We now have all the elements we need to build out our marginal histogram in a new dashboard.

To get a basic idea of layout I’ve set the dashboard to 1000 x 400 and simply dropped in the three charts. I add the table of data first (pausing briefly to remove the container holding the legend and the filter), add the vertical bar chart above it and then the horizontal bar chart to the right of both charts. In each case I’ve set the charts to fit the entire view. It’ll look something like this:

add bar charts to your table in Tableau

Hide chart titles in your table

From there it’s a simple matter of hiding chart titles and then resizing and padding the objects. I make the vertical bar chart about half the height of the data table, and then make the horizontal bar chart about a quarter of the width of the other two visuals.

Hide your chart titles in your Tableau table

Adjust padding for your Tableau table

I then add some left inner padding to the vertical bar chart (make sure you uncheck the all sides equal box) – about 80 pixels should do the trick. For the horizontal bar chart I do the same sort of thing but with top inner padding of 145. Play around with the sizing and the padding if you’re following along and you should get something that looks like this:

Adjust padding for your tables in Tableau

This gives my end user a lot more information and context at both the month and the region level, and it hopefully uses visuals in a non-scary and complementary manner.

Give users the option to toggle bar charts on & off in Tableau

That said, I still want to give my end user a greater feeling of control. What about the ability to toggle the bar charts on and off?

Give users the option to toggle bar charts on & off in Tableau

When I build out a user facing dashboard like the one above, I always use containers, and I generally follow Curtis Harris’s technique of a single floating container the same size as the dashboard as the starting point to house all other containers. By building a dashboard out in this fashion and by paying attention to naming the objects in my item hierarchy (see below) functionality like dynamic zone visibility is a breeze.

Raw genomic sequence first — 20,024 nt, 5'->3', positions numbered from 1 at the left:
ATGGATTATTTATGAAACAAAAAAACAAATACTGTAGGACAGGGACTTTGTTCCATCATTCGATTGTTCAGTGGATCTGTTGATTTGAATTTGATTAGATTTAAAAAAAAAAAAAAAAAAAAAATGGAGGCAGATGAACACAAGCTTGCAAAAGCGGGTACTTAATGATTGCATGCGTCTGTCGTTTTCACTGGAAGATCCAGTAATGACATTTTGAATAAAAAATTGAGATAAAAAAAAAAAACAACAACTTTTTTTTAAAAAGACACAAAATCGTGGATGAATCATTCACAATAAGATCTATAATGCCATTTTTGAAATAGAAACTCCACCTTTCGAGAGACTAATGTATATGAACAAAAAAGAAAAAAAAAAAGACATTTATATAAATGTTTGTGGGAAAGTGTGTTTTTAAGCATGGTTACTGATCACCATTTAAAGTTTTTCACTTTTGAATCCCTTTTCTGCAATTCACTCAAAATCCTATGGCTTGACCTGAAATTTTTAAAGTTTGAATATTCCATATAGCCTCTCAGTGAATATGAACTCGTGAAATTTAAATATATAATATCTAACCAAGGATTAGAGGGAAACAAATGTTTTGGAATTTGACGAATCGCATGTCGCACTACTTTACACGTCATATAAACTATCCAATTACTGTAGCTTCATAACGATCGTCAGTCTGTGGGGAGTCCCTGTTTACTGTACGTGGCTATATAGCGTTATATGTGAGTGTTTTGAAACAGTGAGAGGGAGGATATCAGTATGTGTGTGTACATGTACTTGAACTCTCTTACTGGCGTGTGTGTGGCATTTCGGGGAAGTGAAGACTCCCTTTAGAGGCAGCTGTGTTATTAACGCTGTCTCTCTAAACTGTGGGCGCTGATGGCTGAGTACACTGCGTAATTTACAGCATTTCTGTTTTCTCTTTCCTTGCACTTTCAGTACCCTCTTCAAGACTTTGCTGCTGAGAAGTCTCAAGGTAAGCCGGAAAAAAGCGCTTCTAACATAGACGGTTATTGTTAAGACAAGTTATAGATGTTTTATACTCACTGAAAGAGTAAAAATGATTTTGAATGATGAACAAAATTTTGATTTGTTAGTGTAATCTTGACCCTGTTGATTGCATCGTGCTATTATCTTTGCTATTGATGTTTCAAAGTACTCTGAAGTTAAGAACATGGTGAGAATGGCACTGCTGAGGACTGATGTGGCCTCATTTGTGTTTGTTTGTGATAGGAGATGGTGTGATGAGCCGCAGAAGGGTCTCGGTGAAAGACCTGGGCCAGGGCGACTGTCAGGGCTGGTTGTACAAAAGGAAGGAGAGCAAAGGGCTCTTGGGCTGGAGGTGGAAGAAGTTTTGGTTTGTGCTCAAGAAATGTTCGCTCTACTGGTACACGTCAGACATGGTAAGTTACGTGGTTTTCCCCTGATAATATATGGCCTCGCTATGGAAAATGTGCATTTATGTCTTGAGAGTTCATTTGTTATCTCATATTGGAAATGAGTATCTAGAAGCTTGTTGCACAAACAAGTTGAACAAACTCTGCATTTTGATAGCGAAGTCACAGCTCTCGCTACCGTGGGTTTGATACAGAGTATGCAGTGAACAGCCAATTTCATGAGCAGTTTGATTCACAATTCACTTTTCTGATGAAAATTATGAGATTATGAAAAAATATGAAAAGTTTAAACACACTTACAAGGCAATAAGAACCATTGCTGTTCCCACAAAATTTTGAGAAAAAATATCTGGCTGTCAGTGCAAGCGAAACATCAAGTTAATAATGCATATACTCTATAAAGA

Curtis Harris’s technique of a single floating container the same size as the dashboard

Dynamic zone visibility is a feature release in Tableau 2022.3 that allows you to show/hide dashboard items based on a Boolean (true/false) parameter or field. In the Layout pane for each dashboard object there is an option to control visibility using value.control visibility using value

To test it out, create a Boolean parameter (I’ve called mine Show Margins) and then choose the objects you wish to control. By naming my objects in the item hierarchy I can quickly see I need to control two objects – my vertical bar chart and the vertical container housing my horizontal bar chart. The reason I select the container not the chart itself is to ensure that when I toggle, the data table will fill up all the available space in my main contents container.

main contents for your tableau table

And now by changing my parameter value I can show…

show charts in your table in tableau

…or hide…

hide charts in your tableau table

…my bar charts.

For the final version of my dashboard (see below) I’ve replaced the parameter and the filter objects with some visual toggles that hopefully further enhance the user experience. If you’d like to explore the techniques used to achieve this in more detail then please feel free to download the workbook from my Tableau Public page.

result: text tables in tableau made better

I hope this helps you start to bridge the data confidence gap with your own users!

Nik Eveleigh

Nik Eveleigh